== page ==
In the early 80's and 90's many different methodologies and models were being used for designing software programs, business systems, and database development. A standard was necessary. Booch, Rumbaugh, and Jacobson championed the cause of creating a standardized method for software modeling. In 1997, Booch, Rumbaugh, and Jacobson's Unified Modeling Language was accepted as the defacto standard. Industry leaders like Microsoft, Oracle, IBM, and HP accepted UML as the standard (OMG.org)
Unified Modeling Language - Definition
UML is defined by its founders; Booch, Rumbaugh, Jacobson (1998), as a standard "modeling language for writing software blueprints." Modeling is important whether you are building a house, designing a software program, defining an enterprise infrastructure or designing a database. The development process of any project must be followed to ensure the scope of a project is laid out, the needs of the users and reason for the project are documented and understood, programmer's or developers need to be clear about their tasks, the end product needs documentation, testing and an implementation plan.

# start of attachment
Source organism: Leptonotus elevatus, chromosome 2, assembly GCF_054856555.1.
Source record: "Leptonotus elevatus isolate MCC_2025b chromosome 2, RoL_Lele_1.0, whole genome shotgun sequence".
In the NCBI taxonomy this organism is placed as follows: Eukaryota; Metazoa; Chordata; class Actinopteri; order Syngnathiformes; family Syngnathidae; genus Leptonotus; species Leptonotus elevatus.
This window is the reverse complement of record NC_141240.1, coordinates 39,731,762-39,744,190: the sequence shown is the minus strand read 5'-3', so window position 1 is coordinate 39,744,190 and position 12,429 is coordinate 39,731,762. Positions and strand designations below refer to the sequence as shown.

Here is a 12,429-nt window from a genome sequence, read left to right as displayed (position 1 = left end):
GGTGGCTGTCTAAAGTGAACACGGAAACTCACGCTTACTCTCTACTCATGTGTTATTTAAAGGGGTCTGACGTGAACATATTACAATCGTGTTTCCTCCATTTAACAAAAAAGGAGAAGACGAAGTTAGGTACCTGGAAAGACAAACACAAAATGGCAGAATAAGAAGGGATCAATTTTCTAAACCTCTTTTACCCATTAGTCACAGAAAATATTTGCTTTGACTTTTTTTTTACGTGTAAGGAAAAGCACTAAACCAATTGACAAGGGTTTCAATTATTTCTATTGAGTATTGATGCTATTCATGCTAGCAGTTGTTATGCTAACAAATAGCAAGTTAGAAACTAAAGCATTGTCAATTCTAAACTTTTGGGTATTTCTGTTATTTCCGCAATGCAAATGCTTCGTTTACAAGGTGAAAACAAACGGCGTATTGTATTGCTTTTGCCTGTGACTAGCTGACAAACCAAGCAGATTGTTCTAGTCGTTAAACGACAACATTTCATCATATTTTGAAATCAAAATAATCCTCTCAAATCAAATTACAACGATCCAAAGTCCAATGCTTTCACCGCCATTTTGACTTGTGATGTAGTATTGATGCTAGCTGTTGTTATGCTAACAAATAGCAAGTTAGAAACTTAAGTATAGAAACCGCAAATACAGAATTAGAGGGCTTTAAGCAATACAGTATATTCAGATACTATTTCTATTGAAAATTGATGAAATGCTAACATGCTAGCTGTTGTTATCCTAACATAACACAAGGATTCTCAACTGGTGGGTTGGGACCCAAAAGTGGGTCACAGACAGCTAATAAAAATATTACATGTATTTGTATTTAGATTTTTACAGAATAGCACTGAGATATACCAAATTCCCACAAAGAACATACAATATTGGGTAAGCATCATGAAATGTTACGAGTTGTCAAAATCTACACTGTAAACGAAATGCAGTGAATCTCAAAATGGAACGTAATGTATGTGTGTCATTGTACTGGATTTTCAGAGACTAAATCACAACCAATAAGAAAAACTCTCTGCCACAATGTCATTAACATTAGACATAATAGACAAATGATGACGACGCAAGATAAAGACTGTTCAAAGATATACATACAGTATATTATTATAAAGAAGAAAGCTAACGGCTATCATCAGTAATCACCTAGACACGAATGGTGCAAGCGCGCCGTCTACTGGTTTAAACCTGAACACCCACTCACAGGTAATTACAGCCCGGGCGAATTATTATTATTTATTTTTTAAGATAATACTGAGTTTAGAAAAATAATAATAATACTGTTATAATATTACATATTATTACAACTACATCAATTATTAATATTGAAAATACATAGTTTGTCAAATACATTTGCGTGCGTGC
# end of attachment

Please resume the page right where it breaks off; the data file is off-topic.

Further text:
I am describing the System Life Cycle Development Model. UML is a graphical based tool that allows for deliverables in all stages of the model. A model allows all the stakeholders involved to Visualize, Specify, Construct, and Document the project all from one set of plans or blueprints.
Models help all involved to visualize a system as it is or as we want it to be. This can be used by all stakeholders from users on the project team working on usability, screen shots and placement, to analysts and programmers.
Systems analysis is the part of the systems development life cycle in which you determine how the current information system functions and assess what users would like to have the new system work/perform or do. The Specify phase...